While that headline, excerpt and article, are certainly problematic for the software giant, it also presents serious problem for the wait and see crowd. Are these poor SAP customers not the “poster children” for dissatisfaction? Yet they are sticking with the Status Quo, because they Do Not Perceive A Better Solution, not because they are happy with the way things are.
It is also why some clients who have an optimal situation continue to search for ways to improve, and they buy not because they are dissatisfied, but because they have a strategy and know what they have to do to execute. A sales person, who is willing and knows how to engage with the above, will see the Status Quo, as a child would a candy store. The others who refuse to change their view of the Status Quo will continue to fight for scraps once the buyer declares his/her readiness. (No, that’s not order taking; they still had to outsell the other waiter)
Change in itself is not the hard part, but the work that goes into understanding what the buyer’s agenda is, why they don’t believe better alternatives exist, and how to initiate the right reactions in the buyer. Instigating the same response from the buyer the waiters are waiting for, but earlier, without the crowd. (See Building The Better Question) The change has to occur in sellers not the buyers, because once the buyer becomes dissatisfied, and decides it is time for a change, it is too late, the only function you serve is to cut the price and take the order.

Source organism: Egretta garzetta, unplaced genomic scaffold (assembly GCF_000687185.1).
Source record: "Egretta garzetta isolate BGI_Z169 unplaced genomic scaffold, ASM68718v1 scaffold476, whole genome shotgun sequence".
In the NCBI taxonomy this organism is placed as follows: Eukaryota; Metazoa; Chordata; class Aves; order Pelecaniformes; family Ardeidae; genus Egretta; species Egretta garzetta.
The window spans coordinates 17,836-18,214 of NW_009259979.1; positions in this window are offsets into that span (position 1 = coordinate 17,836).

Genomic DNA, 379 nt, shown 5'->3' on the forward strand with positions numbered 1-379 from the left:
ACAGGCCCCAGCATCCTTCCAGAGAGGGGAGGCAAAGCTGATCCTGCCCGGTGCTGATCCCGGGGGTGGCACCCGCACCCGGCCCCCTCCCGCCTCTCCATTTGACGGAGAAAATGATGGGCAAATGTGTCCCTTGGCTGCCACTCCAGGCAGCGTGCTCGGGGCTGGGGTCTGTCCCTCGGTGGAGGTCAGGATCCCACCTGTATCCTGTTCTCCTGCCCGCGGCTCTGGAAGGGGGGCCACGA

As mentioned above, change is hard for people, and that includes sales people. But not for everyone; back to the 80/20, there is that small minority that continues to challenge itself to improve, innovate, and take their game to the next level. The ability to look past dogma, the in view or royalties, and continue to look for a better way, even if it means abandoning outdated concepts or methodologies. This may be hard, but not impossible, consider the following.
On May 17 of this year the results of a new study led by Harvard School of Public Health researchers, found that coffee can reduce the risk of certain cancers among men. The same institute that in 1981 found a links between drinking coffee and cancer. They could have opted for the Status Quo, but instead continued to challenge themselves to explore, evolve, grow and move on. Can you?